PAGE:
Relax. School is out. Be curious. Use the equipment that interests you. When you feel that you have exhausted it's possibilities, move on. Your experiences will provide you with much to write about. Keep in mind that there is no perfect camera and that perfect pictures only last until the next perfect picture comes along.


I just read this (partial comment) from Thomas Walsh.
"My opinion is that you would be best served to abandon writing about gear and focus on other aspects of photography: techniques, photographers, genres. You know a great deal about those things and a great many more."

Give this man the Nobel Prize!

Picking a camera someone else would like might be like picking their shoes, or underwear, or tie, or brand of toothpaste.

Ctein's latest newsletter was of camera "sufficiency." Maybe you already have it?

Frankly, I "play" with photography, and my current "toy" is a Huawei P20 phone, that I NEVER use as a phone, and keep in airplane mode. Supposedly, the optics and the in-camera processing ("color science?") is Leica-designed. It has a monochrome-only sensor as well as color. And it's "pocketable." iPhone in one pocket, P20 in the other, and you're ready for fun. Reasonable prices on the famous auction site too.

Since you appreciate the traditional black and white with a slightly wider angle of view than normal, I would suggest a Leica Monochrom and the most expensive Summicron 35 APO.

I wish you as well an unexpected inheritance from a unknown uncle.

As a Nikon shooter, I will make a highly objective Nikon suggestion - while others have suggested Z6/Z7, I’d suggest Z50/Fc for APS-C, for the smaller body size. There are 3rd party Chinese lenses that get you close to a 40/2 equivalent (Viltrox 23/1.4 has AF, Meike 25/1.8 is manual focus). But that forgoes IS.

If forgoing IS is too much, then as others have suggested, a Z6. With an FTZ adapter, you could also pick up a used Voigtlander 40/2, which gets you into the Contax territory, assuming current & future Mike are still interested :~)

Don't be silly! Recommending one camera to you is like recommending one car to me. No matter what you (camera) or I (car) have have, something about it will annoy you (me) until you (I) get rid of it and move on to another.
In my 63 years of driving, I've owned almost exactly that number of cars. I'll bet your number of cameras owned is about the same (or higher) as the number of years you've been doing photography.
Five years ago, we moved from a farm to a condo in the city. Then I had as many as 5 cars at a time. Now I'm limited to one, so I live with it but still change more often than most people. (Back on the farm I usually had around 3 cameras too, but here I'm also down to one because - like cars - I have limited space for them.)
BTW, Autoweek ran an article recently on stick shift cars which I know you prefer (https://www.autoweek.com/news/technology/a40800136/subaru-porsche-manual-transmission-take-rates/).
Curious, I did some searching. Would you believe you cannot get a manual transmission in a MINI right now?

Leica Q2 Monochrom, with a loss/theft/damage warranty so you don't have to worry about treating it like a camera.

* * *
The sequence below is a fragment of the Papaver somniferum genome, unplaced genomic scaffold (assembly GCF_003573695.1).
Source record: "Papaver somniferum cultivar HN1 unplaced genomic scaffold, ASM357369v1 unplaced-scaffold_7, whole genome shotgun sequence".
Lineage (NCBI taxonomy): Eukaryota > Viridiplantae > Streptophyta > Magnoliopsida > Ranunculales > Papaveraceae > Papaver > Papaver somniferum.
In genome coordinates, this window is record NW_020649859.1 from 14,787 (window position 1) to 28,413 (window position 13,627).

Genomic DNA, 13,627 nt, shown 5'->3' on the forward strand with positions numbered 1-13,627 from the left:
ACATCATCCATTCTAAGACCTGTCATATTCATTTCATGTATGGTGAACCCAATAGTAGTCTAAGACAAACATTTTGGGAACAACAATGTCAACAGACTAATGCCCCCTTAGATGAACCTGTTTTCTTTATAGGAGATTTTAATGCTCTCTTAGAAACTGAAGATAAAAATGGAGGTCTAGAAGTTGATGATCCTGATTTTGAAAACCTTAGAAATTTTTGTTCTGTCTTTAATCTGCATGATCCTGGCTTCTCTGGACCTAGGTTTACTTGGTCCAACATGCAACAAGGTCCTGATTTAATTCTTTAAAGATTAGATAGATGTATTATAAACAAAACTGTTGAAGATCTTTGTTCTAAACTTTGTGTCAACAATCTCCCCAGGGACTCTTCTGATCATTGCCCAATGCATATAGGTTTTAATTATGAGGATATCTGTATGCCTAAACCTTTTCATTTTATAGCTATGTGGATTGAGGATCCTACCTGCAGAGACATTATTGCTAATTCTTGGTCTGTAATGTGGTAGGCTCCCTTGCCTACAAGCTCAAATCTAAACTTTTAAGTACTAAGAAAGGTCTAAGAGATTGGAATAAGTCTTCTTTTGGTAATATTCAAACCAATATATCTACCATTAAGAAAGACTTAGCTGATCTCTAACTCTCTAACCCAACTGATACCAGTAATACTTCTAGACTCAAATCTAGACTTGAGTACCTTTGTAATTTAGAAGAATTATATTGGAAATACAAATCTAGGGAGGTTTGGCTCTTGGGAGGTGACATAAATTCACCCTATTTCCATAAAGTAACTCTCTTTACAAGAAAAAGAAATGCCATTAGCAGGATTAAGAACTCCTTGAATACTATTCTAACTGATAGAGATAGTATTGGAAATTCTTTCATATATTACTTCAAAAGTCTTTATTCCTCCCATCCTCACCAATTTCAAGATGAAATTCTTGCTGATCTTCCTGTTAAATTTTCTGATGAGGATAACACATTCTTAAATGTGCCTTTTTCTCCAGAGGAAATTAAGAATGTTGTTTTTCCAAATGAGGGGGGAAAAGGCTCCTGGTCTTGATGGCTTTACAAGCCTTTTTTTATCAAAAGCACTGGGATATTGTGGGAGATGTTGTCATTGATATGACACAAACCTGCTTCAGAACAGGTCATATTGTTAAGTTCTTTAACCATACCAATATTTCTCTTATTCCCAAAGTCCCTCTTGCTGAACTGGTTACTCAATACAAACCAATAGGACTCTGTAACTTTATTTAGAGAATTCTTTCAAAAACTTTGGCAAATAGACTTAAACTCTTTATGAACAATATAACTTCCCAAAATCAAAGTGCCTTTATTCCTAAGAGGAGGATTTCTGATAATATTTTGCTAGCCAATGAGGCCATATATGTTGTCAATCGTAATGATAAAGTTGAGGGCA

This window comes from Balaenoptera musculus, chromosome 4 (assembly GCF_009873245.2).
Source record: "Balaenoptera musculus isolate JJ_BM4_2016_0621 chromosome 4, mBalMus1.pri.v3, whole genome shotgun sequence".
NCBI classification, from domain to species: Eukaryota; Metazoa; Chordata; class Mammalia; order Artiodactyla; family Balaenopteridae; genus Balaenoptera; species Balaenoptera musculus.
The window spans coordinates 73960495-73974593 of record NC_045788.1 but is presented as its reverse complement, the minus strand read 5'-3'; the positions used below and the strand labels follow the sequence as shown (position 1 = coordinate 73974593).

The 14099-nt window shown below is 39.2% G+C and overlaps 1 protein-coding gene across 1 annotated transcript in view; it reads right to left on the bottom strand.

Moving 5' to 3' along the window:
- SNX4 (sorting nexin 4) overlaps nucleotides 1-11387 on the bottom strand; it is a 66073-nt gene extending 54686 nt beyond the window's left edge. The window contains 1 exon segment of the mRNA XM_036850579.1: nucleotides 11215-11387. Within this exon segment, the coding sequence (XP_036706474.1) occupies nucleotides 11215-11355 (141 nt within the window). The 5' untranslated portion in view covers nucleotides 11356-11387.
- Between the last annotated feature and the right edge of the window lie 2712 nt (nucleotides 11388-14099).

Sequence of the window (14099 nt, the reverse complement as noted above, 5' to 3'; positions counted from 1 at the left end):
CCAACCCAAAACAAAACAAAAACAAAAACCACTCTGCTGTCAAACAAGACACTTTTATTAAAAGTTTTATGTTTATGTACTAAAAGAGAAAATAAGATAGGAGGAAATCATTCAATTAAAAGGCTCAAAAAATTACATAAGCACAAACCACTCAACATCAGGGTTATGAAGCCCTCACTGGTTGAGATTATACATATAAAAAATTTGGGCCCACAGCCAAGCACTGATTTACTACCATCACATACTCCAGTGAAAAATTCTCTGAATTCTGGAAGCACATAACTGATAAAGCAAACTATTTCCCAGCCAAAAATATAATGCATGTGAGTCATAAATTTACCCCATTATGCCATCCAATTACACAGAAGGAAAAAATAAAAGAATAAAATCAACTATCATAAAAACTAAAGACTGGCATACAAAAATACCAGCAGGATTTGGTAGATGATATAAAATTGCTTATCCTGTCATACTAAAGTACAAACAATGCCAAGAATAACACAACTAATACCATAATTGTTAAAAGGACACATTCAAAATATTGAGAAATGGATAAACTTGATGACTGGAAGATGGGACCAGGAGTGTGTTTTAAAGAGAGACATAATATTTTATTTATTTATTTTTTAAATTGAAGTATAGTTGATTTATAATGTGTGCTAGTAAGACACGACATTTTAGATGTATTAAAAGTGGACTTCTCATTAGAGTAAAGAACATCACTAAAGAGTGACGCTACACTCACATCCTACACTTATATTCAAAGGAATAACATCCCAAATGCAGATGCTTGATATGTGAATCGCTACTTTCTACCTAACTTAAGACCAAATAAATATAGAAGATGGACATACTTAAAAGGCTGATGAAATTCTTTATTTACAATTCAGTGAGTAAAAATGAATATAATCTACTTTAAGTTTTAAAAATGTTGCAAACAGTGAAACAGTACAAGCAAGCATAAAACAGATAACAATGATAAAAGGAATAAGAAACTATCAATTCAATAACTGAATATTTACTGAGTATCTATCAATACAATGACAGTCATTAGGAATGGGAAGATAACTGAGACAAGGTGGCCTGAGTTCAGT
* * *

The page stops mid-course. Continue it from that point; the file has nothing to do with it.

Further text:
Just to swim against the tide a bit: Buy yourself a refurb Canon 6D II and put a refurb EF 28mm/2.8 IS lens on the front of it. Simple, elegant, lightweight, great image quality, gorgeous low light images, and inexpensive as hell (total ~$1,700 from Canon).

Fuji X-Pro 2, with the current 27mm pancake lens? Perfect for the digital version of one camera, one lens, one year.

I can understand the appeal of a fixed lens camera but you already have that and a bit more in your iPhone.

If you're going to go for a fixed lens camera then I have to wonder whether the Leica Q is for you since it has a 28mm lens on a full frame sensor and my understanding is that most phone cameras use a 28mm FF equivalent lens, with or without other focal length options.

Given your frequent posts in praise of a 40mm full frame lens I'd offer 2 alternatives. The first is the Ricoh GR IIIX which Patrick Perez recommended above. It's a fixed lens APSC camera with a 40 mm FF equivalent focal length but it lacks a viewfinder (there is an accessory optical viewfinder available) and I suspect you'd prefer to have a viewfinder of some kind.

My second suggestion given that you already have a Fujifilm X-T body would be to get the Fujifilm 27mm R WR lens and to use that with your Fujifilm body or to get it with the X-E4 which would give you a rangefinder style body with 40mm equivalent lens. With either Fujifilm body you'd have the advantage of an interchangeable lens body which I suspect may also be to your liking.

The Fujifilm 27mm lens is a solid performer rather than a great performer and doesn't have the same performance and image quality of the Leica Q lens. I like the results I get with it on my X-Pro3 but It's not the equal of the Fujifilm 23mm and 33.35mm f/2 and f/4 lenses and it is an f/2.8 lens which I don't find to be a problem.

I've got nothing bad to say about the Leica Q/Q2 but I do think from your comments over the years that you'd prefer something in the 35/40/50mm full frame equivalent focal length range.

I agree with Kirk for the same reasons he gives and his other reasons which, if you read VSL, you will know. However, I suspect you might find the SL2 heavy and a good alternative is the Leica CL, although it is now not being developed further. It is APS-C to which you do not seem to object. It is light and has similar easy-to-use menus & controls to the SL2. The IQ truly is wonderful. If you want the ultimate portable prime solution pair it with the Leica TL 18mm pancake (27mme) although the great 18-56 Vario -Elmar is not much heavier and super versatile.